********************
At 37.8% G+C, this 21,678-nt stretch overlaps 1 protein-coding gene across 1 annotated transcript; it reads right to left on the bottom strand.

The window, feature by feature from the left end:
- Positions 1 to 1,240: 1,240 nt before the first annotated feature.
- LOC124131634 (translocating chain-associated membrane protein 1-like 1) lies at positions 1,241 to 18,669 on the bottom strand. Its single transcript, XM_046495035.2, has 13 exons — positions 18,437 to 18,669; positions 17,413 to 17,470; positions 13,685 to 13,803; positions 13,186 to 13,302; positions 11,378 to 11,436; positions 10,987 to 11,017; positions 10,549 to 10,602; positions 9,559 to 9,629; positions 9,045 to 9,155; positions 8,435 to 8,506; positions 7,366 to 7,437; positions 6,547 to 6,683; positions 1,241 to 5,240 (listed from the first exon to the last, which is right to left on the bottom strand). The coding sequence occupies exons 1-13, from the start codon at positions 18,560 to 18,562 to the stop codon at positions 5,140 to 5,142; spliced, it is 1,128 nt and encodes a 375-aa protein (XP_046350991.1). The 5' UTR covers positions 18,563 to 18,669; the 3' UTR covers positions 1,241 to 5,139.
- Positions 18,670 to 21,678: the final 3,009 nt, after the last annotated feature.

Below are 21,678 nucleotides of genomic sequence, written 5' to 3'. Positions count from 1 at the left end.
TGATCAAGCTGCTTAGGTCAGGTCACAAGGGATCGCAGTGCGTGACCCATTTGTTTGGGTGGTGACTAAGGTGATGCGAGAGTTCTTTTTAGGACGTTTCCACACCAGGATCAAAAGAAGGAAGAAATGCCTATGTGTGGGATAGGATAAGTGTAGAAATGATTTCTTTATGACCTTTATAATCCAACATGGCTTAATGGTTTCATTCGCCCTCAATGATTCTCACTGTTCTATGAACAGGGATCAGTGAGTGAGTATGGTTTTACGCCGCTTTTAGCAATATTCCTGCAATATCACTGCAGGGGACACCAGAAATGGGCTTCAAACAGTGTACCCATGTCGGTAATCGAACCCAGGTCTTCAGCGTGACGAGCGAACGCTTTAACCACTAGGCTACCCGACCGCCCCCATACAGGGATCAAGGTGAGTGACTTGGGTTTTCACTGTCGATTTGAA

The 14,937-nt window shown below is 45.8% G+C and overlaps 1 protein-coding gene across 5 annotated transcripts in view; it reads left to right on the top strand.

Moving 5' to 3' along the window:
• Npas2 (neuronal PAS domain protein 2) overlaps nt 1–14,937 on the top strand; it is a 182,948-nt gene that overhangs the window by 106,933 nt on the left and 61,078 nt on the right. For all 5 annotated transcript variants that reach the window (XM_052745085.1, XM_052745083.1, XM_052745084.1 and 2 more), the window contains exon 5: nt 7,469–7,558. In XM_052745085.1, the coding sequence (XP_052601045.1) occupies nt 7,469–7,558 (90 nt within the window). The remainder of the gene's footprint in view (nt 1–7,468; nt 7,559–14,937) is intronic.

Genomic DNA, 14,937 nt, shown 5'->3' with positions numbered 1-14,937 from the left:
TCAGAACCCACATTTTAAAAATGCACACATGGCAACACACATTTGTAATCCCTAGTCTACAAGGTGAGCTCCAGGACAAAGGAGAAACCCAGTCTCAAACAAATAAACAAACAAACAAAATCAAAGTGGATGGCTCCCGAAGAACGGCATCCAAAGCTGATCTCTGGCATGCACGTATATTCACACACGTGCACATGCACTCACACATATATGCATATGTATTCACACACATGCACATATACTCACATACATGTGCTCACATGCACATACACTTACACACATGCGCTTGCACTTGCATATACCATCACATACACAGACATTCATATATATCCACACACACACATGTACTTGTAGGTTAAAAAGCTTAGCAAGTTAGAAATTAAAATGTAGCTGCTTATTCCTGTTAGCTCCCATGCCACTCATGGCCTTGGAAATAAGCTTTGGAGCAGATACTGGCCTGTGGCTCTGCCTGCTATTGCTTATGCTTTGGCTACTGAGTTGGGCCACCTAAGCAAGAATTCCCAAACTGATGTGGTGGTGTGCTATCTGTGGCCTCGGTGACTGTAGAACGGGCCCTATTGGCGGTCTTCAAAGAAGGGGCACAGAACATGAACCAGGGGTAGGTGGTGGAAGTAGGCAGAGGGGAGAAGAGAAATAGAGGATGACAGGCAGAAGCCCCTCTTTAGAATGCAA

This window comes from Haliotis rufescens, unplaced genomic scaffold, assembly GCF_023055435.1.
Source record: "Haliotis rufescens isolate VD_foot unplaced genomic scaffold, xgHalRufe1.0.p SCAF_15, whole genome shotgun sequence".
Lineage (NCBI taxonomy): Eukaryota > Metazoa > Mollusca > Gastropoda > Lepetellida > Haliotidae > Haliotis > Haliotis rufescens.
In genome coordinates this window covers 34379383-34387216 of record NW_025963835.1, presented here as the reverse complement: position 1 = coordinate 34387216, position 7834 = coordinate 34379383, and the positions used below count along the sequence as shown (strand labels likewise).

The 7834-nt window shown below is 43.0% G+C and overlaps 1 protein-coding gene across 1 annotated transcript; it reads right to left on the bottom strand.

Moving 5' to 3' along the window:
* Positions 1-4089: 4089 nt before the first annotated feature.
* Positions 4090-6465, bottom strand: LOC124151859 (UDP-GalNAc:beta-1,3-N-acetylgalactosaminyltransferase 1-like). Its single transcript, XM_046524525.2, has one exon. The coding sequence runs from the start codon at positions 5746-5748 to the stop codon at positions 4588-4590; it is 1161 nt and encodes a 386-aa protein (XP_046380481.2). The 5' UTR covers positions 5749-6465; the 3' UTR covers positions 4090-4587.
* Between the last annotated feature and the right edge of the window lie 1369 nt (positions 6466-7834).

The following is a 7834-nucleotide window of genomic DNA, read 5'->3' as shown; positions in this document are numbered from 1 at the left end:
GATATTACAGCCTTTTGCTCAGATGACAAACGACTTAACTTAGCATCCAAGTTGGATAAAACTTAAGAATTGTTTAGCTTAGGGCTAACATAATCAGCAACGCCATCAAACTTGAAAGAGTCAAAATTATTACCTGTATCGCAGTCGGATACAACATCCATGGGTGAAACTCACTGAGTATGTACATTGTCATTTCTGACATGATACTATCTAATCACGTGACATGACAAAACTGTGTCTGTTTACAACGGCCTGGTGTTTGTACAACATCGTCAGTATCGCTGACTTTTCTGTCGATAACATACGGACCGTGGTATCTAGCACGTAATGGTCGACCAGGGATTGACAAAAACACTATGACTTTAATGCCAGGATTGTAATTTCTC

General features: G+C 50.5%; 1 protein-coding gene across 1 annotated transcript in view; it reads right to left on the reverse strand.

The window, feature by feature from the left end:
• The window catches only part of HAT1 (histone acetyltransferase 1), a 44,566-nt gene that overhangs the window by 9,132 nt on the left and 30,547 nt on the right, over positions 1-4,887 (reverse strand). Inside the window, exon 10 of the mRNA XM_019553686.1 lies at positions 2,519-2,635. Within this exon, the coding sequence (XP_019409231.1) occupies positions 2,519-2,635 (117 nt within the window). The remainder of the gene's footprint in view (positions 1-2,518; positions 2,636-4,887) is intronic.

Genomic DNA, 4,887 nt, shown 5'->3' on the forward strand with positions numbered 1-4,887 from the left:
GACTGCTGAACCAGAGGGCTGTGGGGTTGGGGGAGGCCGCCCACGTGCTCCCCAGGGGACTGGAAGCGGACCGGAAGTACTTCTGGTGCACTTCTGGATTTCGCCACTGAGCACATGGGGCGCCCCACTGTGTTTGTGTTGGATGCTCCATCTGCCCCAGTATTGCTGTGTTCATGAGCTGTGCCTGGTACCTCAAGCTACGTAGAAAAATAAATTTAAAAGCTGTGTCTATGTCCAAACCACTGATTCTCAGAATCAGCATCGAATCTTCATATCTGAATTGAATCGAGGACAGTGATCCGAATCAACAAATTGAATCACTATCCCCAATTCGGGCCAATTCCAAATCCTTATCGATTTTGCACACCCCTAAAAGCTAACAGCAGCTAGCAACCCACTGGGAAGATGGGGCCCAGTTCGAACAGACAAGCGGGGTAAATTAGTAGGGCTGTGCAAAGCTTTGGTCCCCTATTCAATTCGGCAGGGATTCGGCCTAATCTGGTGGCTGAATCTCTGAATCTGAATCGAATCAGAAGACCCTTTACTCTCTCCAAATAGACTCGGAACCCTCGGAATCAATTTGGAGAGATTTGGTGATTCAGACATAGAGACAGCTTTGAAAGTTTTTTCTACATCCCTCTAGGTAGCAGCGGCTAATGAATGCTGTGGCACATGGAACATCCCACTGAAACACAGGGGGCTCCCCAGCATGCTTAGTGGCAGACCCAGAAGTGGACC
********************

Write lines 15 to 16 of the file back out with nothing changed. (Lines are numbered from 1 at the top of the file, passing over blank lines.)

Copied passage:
Lineage (NCBI taxonomy): Eukaryota > Metazoa > Mollusca > Gastropoda > Lepetellida > Haliotidae > Haliotis > Haliotis rufescens.
In genome coordinates this window covers 34379383-34387216 of record NW_025963835.1, presented here as the reverse complement: position 1 = coordinate 34387216, position 7834 = coordinate 34379383, and the positions used below count along the sequence as shown (strand labels likewise).